The Malaysian Islamic Capital Market (ICM) continued its resilience and dominance of the overall domestic capital market in 2021 despite the ongoing economic and fiscal impact of the COVID-19 pandemic and its associated global shocks especially in supply chain disruption and inflationary pressures.
According to the latest 2021 Annual Report of the Securities Commission Malaysia (SC), the size of the ICM increased by 2.3% to RM2,308.54 billion (US$520 billion) at end 2021 from RM2,256.36 billion (US$510 billion) at end 2020.
The ICM continued to dominate accounting for 65.4% of the total size of the overall Malaysian capital market, which also showed its resilience by registering an overall year-on-year (YoY) growth of 3% to RM3.53 trillion (US$790 billion) in 2021 on the back of “a robust capital market regulatory infrastructure, diversified market ecosystem and market participants’ strong capitalisation levels.” This compared with a 7% YoY growth in 2020 and 3% in 2019.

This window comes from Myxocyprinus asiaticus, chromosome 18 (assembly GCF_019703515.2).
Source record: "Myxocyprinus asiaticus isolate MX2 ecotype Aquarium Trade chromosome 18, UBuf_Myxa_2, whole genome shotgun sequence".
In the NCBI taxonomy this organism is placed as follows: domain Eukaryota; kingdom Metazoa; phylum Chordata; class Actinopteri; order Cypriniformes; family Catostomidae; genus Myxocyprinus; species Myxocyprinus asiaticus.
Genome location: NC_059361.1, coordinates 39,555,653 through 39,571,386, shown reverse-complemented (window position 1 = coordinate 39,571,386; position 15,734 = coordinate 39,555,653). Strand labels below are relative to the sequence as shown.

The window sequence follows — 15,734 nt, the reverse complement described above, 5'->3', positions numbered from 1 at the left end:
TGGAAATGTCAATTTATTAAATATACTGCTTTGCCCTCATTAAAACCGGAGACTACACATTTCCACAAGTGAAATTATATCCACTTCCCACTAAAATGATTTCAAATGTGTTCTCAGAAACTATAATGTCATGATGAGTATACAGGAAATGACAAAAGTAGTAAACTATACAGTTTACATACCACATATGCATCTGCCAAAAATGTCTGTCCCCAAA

Datuk Syed Zaid Albar, SC Chairman, reiterated at the launch of the Annual Report 2021 that “the Malaysian capital market remained resilient in the face of renewed market uncertainties. In 2021, the SC directed its efforts to ensure regulatory agility and to promote sustainable development. With our focus firmly on a post-pandemic future, the SC’s priorities in 2022 aim to shift the capital market to a relevant, efficient, diversified and inclusive ecosystem, allowing Malaysia’s national growth pillars to achieve our ambitions in areas such as digitalisation, carbon-neutrality and managing the transition of our country into an ageing nation.”
There were significant developments in the SC’s Sustainable Development Agenda during the last year. Malaysia is currently one of the top hubs for sustainable and responsible investment (SRI) in the world especially in the Sharia’s complaint space, in which social and financial inclusion values and goals are firmly embedded, in addition to market and financial returns.
The introduction of the Sharia’s Screening Assessment Toolkit for MSMEs and the FIKRA Islamic Fintech Accelerator programme in 2021 is expected to further advance the country’s ICM. Unlisted MSMEs can now raise Sharia’s compliant funds and investors now have access to alternative Islamic assets as well as investments that meet market-based and societal needs.
Measures to grow the domestic SRI ecosystem focused on enhancing awareness and appreciation of sustainability and facilitating Green and SRI product offerings. Towards this end, the SC launched the NaviGate: Capital Market Green Financing Series, a programme to create greater awareness and connectivity between companies committed to sustainability and the capital market.